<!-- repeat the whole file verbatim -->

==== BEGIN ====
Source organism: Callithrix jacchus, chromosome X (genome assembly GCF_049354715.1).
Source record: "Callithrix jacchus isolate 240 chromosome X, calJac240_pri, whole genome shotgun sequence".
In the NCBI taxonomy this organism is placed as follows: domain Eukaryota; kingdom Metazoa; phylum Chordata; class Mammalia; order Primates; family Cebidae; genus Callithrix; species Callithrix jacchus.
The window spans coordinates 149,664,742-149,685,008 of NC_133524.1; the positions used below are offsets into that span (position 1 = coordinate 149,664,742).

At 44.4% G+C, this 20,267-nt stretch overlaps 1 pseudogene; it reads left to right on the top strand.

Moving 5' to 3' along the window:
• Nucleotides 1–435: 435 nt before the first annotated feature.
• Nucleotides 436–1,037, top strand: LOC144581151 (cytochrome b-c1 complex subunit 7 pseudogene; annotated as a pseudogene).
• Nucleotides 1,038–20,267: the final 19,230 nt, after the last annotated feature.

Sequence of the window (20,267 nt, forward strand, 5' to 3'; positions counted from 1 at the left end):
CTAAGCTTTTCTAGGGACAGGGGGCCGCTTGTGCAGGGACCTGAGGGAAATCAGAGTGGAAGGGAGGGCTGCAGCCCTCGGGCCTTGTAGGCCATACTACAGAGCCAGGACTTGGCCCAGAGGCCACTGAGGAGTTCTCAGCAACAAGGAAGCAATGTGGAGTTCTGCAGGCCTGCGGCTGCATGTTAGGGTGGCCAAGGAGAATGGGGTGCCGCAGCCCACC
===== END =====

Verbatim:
Source organism: Callithrix jacchus, chromosome X (genome assembly GCF_049354715.1).
Source record: "Callithrix jacchus isolate 240 chromosome X, calJac240_pri, whole genome shotgun sequence".
In the NCBI taxonomy this organism is placed as follows: domain Eukaryota; kingdom Metazoa; phylum Chordata; class Mammalia; order Primates; family Cebidae; genus Callithrix; species Callithrix jacchus.
The window spans coordinates 149,664,742-149,685,008 of NC_133524.1; the positions used below are offsets into that span (position 1 = coordinate 149,664,742).

At 44.4% G+C, this 20,267-nt stretch overlaps 1 pseudogene; it reads left to right on the top strand.

Moving 5' to 3' along the window:
• Nucleotides 1–435: 435 nt before the first annotated feature.
• Nucleotides 436–1,037, top strand: LOC144581151 (cytochrome b-c1 complex subunit 7 pseudogene; annotated as a pseudogene).
• Nucleotides 1,038–20,267: the final 19,230 nt, after the last annotated feature.

Sequence of the window (20,267 nt, forward strand, 5' to 3'; positions counted from 1 at the left end):
CTAAGCTTTTCTAGGGACAGGGGGCCGCTTGTGCAGGGACCTGAGGGAAATCAGAGTGGAAGGGAGGGCTGCAGCCCTCGGGCCTTGTAGGCCATACTACAGAGCCAGGACTTGGCCCAGAGGCCACTGAGGAGTTCTCAGCAACAAGGAAGCAATGTGGAGTTCTGCAGGCCTGCGGCTGCATGTTAGGGTGGCCAAGGAGAATGGGGTGCCGCAGCCCACC